The silences waiting: Young Nunga males, curriculum and rap

Faye Blanch, Guthrie Worby

    Research output: Contribution to journalArticlepeer-review

    3 Citations (Scopus)


    THIS PAPER PLAYS WITH THE IDEA OF EDUCATION for young Nunga males as a 'silence waiting for sound': a promising but all too often unfulfilling space. It looks at transformative development of curriculum strategies and interventions that engage Nunga students in learning through the use of re-contextualised popular cultural forms of rap and hip hop. It investigates opportunities for the performance of constructive masculinity, Blackness, Nunganess and the articulation of identity and agency and offers students opportunities to find a way to feel at 'home' - in body, spirit, school, family, community and a wider world of learning. My pen is my weapon, I sharpen its tip I stab these pages, making changes, through the ages In various stages, to explore, implore, pour the words Come about, let shout. Tryin to figure it. Out. Method in my madness to Articulate, make haste, to rectify, reinvent the rhetoric. What's truth when people are playin, sayin, complainin About right and wrong, to map the past, present, future Ensure the right, almighty fight, in places of power. Knowledge gained, ashamed. Insult, consult, translate. Related. The roles we take, the position we make, forsake others for The spaces we shape. My pen is my weapon, I sharpen its tip, to flip the other side Of the coin, to see, hear, know, flow⋯ The silences waiting.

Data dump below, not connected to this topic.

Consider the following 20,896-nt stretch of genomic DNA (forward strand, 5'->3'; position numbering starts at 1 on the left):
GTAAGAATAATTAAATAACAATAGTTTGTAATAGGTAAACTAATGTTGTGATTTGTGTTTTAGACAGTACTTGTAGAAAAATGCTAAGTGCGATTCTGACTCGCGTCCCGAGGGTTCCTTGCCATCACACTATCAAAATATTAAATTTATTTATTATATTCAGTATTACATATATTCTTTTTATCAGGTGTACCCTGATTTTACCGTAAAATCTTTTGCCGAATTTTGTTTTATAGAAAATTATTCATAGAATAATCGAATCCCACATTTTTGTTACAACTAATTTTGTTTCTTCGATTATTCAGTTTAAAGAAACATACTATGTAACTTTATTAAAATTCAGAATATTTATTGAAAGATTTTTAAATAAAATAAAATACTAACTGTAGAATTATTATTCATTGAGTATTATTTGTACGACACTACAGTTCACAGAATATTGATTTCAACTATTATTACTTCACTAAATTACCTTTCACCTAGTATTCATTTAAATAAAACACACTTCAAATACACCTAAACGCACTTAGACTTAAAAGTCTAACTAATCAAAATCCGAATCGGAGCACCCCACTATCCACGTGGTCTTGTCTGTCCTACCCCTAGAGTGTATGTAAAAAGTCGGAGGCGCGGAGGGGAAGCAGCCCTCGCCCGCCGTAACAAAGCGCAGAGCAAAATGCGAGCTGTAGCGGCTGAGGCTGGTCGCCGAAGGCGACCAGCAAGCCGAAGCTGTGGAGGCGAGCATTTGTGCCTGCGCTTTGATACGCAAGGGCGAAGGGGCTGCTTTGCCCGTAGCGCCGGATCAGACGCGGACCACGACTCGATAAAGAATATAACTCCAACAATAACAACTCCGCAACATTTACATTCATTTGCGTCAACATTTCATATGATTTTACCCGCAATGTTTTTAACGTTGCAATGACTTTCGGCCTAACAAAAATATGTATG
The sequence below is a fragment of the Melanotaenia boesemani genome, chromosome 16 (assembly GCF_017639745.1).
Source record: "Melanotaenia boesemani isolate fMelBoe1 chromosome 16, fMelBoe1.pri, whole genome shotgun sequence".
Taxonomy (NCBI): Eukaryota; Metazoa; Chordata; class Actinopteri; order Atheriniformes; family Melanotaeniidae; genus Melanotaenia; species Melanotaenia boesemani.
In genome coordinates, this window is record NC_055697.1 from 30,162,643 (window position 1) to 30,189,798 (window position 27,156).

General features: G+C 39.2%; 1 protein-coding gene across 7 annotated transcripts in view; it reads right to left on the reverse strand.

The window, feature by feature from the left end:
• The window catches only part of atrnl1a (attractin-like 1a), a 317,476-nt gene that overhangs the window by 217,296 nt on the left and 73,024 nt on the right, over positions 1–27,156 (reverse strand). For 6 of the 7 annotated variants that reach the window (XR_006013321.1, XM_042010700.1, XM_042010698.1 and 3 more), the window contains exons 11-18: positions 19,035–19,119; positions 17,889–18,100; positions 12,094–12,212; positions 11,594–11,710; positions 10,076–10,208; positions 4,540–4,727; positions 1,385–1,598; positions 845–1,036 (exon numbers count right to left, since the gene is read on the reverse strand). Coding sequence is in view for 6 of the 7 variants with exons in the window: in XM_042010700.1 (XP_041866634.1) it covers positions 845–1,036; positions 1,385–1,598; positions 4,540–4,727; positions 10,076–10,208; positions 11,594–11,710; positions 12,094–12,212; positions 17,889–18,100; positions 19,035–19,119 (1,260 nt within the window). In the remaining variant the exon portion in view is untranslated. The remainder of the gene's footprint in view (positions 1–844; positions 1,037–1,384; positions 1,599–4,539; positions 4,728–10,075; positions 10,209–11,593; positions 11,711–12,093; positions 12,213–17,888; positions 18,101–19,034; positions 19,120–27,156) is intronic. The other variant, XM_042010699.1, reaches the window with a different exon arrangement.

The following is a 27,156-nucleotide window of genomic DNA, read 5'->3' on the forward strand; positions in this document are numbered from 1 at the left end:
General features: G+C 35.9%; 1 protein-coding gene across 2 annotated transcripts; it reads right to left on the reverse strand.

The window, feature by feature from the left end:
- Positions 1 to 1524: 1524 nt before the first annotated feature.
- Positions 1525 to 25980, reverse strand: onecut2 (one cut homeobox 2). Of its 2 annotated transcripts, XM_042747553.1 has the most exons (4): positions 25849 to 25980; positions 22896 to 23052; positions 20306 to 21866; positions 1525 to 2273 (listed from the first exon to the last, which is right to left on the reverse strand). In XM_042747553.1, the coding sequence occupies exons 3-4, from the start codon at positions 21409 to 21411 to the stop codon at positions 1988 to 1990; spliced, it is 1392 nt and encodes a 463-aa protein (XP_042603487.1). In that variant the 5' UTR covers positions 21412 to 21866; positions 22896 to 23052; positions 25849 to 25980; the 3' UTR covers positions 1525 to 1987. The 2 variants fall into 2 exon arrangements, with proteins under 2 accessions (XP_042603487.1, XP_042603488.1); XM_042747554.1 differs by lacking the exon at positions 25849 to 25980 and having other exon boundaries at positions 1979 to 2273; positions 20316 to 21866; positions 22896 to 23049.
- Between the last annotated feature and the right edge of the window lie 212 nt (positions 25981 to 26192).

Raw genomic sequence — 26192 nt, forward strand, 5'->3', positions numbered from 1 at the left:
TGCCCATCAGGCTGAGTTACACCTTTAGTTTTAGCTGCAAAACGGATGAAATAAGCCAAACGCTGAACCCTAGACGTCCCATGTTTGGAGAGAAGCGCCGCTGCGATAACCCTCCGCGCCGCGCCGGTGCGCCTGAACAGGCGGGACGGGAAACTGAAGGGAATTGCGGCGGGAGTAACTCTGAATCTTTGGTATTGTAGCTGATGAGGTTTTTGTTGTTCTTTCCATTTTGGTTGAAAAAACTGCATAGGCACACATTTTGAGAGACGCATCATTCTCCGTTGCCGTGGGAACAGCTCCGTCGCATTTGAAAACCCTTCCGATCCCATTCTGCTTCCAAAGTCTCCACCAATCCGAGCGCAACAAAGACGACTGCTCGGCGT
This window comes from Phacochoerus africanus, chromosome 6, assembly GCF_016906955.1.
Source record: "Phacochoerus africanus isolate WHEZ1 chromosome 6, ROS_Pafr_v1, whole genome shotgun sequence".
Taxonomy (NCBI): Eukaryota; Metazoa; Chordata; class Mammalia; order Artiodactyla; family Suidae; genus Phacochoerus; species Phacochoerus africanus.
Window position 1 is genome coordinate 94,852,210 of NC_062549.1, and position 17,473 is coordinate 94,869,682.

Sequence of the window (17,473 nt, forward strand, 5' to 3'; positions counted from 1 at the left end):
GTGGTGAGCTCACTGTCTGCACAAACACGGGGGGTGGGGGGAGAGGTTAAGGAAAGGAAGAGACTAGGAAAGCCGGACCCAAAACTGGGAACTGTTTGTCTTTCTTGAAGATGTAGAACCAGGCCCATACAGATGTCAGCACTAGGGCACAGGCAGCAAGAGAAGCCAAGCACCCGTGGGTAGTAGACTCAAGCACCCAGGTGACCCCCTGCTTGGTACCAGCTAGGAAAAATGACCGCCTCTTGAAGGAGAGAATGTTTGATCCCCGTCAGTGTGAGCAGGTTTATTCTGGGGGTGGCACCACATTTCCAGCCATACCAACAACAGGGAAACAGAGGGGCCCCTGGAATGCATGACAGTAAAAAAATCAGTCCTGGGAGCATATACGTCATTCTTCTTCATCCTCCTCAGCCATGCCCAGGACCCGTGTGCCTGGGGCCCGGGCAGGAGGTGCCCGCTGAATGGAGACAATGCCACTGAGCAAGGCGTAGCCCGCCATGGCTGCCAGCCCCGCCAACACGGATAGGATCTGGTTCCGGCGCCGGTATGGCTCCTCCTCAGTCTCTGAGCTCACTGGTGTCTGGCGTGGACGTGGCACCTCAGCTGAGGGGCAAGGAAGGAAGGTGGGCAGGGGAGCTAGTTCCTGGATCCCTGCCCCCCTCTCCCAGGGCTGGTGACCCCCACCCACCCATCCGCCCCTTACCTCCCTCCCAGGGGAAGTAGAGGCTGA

Original languageEnglish
    Pages (from-to)1-13
    Number of pages13
    JournalCurriculum Perspectives
    Issue number1
    Publication statusPublished - Apr 2010


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